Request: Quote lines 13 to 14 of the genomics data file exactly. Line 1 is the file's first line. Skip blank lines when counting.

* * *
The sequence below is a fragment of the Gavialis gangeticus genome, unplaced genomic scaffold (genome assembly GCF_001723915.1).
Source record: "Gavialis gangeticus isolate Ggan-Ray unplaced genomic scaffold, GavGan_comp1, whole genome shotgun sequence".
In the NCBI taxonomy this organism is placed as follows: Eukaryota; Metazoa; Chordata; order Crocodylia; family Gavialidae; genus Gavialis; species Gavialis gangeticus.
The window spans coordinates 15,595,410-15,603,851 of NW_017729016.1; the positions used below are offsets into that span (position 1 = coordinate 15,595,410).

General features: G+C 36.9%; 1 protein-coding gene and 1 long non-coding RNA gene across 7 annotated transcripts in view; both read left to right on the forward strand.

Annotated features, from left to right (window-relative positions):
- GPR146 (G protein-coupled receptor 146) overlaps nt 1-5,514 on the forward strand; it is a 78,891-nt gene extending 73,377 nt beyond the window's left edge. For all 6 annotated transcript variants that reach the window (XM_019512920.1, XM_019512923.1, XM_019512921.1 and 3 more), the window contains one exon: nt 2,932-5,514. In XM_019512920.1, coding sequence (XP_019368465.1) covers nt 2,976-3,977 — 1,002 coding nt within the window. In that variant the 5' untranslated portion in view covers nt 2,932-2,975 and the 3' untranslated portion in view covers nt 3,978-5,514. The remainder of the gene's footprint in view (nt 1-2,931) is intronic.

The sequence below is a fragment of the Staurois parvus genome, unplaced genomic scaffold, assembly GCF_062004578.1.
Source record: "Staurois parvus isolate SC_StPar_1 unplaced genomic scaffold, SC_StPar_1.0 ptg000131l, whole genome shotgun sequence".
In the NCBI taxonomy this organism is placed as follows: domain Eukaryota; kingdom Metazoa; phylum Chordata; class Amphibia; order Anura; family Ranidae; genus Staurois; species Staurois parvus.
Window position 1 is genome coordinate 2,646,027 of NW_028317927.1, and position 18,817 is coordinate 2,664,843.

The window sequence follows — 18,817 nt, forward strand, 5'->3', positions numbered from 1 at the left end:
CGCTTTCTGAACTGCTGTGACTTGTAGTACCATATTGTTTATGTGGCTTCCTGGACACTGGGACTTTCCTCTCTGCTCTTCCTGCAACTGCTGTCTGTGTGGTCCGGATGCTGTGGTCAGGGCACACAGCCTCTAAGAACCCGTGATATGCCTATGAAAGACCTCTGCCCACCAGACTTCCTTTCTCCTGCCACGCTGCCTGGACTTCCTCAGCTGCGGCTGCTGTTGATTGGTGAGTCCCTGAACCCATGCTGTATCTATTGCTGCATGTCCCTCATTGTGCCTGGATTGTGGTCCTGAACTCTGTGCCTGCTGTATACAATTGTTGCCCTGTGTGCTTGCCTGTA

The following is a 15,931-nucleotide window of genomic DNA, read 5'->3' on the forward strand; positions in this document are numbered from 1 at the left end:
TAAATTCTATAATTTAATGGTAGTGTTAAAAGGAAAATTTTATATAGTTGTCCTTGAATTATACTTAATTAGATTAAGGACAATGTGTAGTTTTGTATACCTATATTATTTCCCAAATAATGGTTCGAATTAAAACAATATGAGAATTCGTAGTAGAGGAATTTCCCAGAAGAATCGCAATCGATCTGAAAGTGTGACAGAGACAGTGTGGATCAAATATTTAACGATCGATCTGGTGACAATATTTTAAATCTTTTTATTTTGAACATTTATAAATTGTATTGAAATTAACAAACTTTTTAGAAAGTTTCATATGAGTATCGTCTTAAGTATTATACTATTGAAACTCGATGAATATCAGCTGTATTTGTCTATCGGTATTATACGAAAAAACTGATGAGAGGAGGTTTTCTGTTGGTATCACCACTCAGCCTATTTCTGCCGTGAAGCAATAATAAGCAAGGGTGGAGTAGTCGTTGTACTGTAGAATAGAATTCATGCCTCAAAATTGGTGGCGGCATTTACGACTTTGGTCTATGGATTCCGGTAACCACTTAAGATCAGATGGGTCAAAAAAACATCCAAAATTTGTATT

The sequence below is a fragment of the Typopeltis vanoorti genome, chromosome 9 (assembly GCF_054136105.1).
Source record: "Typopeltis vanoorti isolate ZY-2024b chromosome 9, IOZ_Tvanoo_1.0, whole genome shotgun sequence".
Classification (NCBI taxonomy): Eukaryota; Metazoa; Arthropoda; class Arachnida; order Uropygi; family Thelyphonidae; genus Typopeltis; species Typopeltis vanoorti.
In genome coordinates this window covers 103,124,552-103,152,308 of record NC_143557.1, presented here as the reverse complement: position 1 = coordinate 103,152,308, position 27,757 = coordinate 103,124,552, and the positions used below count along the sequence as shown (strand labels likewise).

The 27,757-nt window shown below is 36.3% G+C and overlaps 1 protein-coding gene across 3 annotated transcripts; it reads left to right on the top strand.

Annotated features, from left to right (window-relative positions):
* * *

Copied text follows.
CGCTTTCTGAACTGCTGTGACTTGTAGTACCATATTGTTTATGTGGCTTCCTGGACACTGGGACTTTCCTCTCTGCTCTTCCTGCAACTGCTGTCTGTGTGGTCCGGATGCTGTGGTCAGGGCACACAGCCTCTAAGAACCCGTGATATGCCTATGAAAGACCTCTGCCCACCAGACTTCCTTTCTCCTGCCACGCTGCCTGGACTTCCTCAGCTGCGGCTGCTGTTGATTGGTGAGTCCCTGAACCCATGCTGTATCTATTGCTGCATGTCCCTCATTGTGCCTGGATTGTGGTCCTGAACTCTGTGCCTGCTGTATACAATTGTTGCCCTGTGTGCTTGCCTGTA

The following is a 15,931-nucleotide window of genomic DNA, read 5'->3' on the forward strand; positions in this document are numbered from 1 at the left end: